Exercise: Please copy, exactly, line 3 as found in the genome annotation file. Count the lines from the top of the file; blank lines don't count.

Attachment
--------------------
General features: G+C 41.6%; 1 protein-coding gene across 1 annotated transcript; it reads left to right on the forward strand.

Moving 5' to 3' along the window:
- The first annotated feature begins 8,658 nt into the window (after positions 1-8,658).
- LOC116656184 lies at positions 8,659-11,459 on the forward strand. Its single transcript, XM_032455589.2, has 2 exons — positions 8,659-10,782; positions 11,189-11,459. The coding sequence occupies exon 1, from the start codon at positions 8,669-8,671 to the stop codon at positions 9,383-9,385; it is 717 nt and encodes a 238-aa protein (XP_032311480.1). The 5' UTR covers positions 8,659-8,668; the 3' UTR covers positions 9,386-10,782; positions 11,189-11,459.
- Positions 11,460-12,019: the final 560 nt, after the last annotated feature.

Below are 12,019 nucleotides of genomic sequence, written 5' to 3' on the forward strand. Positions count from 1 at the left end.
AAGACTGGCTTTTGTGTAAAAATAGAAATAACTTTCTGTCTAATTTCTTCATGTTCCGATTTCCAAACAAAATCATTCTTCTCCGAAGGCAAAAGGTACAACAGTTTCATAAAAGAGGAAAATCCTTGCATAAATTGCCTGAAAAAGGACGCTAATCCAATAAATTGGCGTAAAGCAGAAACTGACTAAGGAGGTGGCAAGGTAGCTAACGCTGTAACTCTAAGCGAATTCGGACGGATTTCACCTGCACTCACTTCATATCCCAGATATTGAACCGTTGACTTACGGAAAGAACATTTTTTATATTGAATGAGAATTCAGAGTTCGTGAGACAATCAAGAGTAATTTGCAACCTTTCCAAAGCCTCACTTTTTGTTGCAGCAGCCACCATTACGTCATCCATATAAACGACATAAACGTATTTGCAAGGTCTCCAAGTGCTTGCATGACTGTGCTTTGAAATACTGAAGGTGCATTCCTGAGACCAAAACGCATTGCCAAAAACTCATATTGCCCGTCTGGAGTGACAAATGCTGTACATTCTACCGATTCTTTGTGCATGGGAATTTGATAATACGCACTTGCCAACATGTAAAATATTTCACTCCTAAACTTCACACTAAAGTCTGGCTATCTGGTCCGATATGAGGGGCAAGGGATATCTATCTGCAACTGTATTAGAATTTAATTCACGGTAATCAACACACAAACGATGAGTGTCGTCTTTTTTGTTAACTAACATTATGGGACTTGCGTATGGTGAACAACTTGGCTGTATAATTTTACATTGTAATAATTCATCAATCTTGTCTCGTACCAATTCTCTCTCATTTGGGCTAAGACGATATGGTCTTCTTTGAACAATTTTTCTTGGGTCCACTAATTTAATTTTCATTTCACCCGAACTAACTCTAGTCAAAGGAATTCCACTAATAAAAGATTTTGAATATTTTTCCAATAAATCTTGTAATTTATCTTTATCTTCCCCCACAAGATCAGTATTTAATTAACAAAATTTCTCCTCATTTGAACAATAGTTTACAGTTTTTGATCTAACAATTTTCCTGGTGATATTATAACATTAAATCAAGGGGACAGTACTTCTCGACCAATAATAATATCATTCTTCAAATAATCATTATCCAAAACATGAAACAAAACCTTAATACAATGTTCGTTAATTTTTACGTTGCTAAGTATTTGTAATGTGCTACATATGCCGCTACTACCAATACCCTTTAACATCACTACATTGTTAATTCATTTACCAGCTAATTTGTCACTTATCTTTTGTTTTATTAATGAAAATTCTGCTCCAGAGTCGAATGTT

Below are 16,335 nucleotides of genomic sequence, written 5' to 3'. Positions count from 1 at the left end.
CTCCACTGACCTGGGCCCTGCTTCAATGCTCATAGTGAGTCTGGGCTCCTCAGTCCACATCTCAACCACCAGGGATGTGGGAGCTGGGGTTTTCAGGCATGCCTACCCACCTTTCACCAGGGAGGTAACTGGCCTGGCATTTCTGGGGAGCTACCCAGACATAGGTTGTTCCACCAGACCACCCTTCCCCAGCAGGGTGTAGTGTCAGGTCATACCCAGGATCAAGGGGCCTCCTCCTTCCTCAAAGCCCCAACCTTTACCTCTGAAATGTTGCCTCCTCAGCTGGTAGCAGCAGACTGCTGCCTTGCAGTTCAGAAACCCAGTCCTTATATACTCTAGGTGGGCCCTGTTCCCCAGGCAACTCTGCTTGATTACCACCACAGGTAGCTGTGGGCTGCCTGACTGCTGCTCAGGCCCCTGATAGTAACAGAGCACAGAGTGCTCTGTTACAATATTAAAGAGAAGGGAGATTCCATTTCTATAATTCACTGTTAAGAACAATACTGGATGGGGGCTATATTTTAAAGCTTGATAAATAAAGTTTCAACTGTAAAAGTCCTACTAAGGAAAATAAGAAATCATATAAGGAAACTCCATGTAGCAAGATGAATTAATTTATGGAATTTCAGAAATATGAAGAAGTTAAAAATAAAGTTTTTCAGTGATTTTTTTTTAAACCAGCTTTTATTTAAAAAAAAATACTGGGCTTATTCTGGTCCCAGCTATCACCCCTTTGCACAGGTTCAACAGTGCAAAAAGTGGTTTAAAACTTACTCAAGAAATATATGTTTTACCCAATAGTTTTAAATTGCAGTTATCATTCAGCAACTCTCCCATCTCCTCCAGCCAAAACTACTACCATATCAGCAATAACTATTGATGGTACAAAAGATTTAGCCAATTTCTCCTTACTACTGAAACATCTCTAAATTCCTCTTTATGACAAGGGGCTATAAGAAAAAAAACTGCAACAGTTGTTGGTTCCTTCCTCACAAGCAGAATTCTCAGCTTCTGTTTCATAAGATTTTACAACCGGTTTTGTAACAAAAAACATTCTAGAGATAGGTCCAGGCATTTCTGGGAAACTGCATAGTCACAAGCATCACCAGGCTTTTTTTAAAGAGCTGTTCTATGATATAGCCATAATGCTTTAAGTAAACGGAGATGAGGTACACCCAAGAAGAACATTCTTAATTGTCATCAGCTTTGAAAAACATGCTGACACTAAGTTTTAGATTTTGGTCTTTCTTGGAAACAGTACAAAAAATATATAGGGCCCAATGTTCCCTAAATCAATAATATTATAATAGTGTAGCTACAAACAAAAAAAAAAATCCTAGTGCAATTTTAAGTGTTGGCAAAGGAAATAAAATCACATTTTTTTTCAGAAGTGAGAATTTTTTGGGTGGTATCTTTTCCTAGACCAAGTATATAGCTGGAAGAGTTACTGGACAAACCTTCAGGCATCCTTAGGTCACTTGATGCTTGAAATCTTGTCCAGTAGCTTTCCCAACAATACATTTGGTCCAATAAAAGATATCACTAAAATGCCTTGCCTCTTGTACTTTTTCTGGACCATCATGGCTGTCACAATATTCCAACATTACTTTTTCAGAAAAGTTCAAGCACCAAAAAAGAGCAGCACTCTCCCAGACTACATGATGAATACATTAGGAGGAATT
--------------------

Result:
- The first annotated feature begins 8,658 nt into the window (after positions 1-8,658).